In this file, all of our routes are protected and requires the user to stay logged in (auth is used to check whether the user is logged in or not, available by default in Laravel) and the acl will check if the user has a given permission or not, for example, the dashboard url/route requires the permission manage_own_dashboard because it has 'permission' => 'manage_own_dashboard' and in our middleware we’ll check if the route has the key permission in it’s action and if the value of permission key (which is a permission) is available in the currently logged in users role permissions list then we’ll allow the user to access the application, otherwise we’ll disallow the user access.

On the time, when this article is being written, the Laravel-5.0 framework isn’t released and after the final release, things may change so please make sure you check the updates on Laravel website and hoping, in the first week of January’15, Laravel-5.0 will be released.
How it works?

Actually, this is just a demonstration of only the ACL but I didn’t provide any code which provides an user interface that let’s the admin a way to create user roles by attaching the permissions but only the core idea to implement the ACL in the application.

So, a brief idea is that, each user will be assigned a role when user account is created from the front-end or by the admin (a default role could be set from the back-end) and the roles will be created by admin (super user) from the back-end and permissions will be attached to each roles. So, a role for example Moderator which could have a permission as Suspend User (permission title) and suspend_user (permission_slug) so we can attach suspend_user in a Route using something like this:

So, this route requires the permission suspend_user and in the acl middleware we can check the user’s permission and can protect the route if the user doesn’t has that permission. That’s it.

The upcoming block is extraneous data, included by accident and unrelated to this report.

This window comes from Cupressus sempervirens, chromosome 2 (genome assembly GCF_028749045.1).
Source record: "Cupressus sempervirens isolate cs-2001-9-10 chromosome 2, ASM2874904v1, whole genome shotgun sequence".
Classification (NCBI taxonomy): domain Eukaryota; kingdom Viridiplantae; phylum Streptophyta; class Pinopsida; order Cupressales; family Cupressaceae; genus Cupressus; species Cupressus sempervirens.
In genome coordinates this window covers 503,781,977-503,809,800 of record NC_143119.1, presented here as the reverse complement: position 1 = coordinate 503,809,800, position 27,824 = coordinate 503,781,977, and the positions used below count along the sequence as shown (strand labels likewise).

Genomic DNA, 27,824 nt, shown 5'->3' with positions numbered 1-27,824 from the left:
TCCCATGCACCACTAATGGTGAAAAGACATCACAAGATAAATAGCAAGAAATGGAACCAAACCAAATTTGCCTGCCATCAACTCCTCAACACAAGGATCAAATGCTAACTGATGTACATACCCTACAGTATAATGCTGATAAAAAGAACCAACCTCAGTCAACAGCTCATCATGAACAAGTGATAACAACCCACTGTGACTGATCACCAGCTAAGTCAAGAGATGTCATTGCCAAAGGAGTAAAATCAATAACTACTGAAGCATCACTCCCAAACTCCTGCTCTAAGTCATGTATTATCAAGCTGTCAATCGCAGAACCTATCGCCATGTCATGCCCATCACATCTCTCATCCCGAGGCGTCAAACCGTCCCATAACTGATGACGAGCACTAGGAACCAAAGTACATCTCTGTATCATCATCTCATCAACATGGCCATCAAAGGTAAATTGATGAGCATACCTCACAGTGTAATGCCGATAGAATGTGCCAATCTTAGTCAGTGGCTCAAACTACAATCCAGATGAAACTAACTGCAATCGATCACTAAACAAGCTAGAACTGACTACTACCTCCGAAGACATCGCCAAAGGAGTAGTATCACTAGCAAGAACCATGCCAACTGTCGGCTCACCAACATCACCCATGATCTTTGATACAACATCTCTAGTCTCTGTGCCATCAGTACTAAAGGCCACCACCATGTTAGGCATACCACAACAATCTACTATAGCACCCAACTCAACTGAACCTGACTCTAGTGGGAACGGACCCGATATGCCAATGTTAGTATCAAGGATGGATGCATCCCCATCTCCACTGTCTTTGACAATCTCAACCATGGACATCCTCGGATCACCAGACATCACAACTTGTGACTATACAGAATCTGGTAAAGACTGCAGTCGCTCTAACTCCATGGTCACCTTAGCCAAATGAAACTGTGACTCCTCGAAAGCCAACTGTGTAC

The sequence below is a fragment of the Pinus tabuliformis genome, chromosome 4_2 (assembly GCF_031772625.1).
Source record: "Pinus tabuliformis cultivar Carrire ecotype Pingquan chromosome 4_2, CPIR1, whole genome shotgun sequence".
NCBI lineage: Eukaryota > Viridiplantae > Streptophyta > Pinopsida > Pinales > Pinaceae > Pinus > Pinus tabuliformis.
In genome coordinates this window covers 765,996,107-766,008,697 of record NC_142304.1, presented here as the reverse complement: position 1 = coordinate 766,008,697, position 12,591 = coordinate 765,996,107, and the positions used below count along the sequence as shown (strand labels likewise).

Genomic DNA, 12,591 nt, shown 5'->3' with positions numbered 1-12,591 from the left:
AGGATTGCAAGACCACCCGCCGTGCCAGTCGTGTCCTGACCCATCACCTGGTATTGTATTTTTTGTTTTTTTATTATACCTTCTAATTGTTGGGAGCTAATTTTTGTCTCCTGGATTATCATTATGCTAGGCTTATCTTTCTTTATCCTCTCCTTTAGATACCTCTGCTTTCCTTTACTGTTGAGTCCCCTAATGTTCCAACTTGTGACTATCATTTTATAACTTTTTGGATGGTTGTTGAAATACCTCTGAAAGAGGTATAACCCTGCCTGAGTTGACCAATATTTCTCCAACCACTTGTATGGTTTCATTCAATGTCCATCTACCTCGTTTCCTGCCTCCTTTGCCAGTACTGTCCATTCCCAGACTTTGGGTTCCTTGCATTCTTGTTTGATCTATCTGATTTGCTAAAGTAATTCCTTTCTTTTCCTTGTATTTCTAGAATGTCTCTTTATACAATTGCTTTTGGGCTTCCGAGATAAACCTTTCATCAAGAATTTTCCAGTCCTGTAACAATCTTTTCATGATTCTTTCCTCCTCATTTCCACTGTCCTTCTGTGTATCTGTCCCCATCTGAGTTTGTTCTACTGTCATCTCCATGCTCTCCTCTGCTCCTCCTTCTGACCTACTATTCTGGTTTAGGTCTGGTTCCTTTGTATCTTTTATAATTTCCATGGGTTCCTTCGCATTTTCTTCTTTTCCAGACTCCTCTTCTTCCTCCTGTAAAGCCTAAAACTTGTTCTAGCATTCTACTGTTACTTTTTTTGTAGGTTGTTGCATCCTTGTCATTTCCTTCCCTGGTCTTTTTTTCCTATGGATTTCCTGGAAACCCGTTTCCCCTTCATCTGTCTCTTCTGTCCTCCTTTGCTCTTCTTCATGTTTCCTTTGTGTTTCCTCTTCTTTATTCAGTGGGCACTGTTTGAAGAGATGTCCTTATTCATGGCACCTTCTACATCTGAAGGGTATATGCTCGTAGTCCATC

In this article, I tried discussed how to organize the tables and classes and how to filter the requests using middleware and what classes could be required but not full implementation of a fully functional system, it just gives an abstract idea to create an ACL functionality using Laravel - 5 Middleware from the scratch (without using any third party package).

Since the Laravel-5.0 is still under development, so I didn’t provide the fully functional code here and once the framework is released, then I’ll write another post, maybe in two parts as a series with fully functional code for building an ACL from the scratch, but for now, that’s all. Thank you.

Update:

In my code example, I’ve used menuItem as a key in route declaration. This key is used to build a dynamic menu and to build the menu I’ve created a class/library which is located at app/Libs/Navigation folder of my project. The menu builder class is given below:

Further, to invoke the menu builder class I’ve created a helper function in a helper file which is app/Helpers/fucntions.php and the function is given below:

Finally, I’ve called the function from my view where I wanted to show the menu and the view is a partial of my admin layout which contains following code:

Stay in touch, full (improved code) will be uploaded on github later.


Update: A follow-up of this article for Laravel-5.1.x posted here.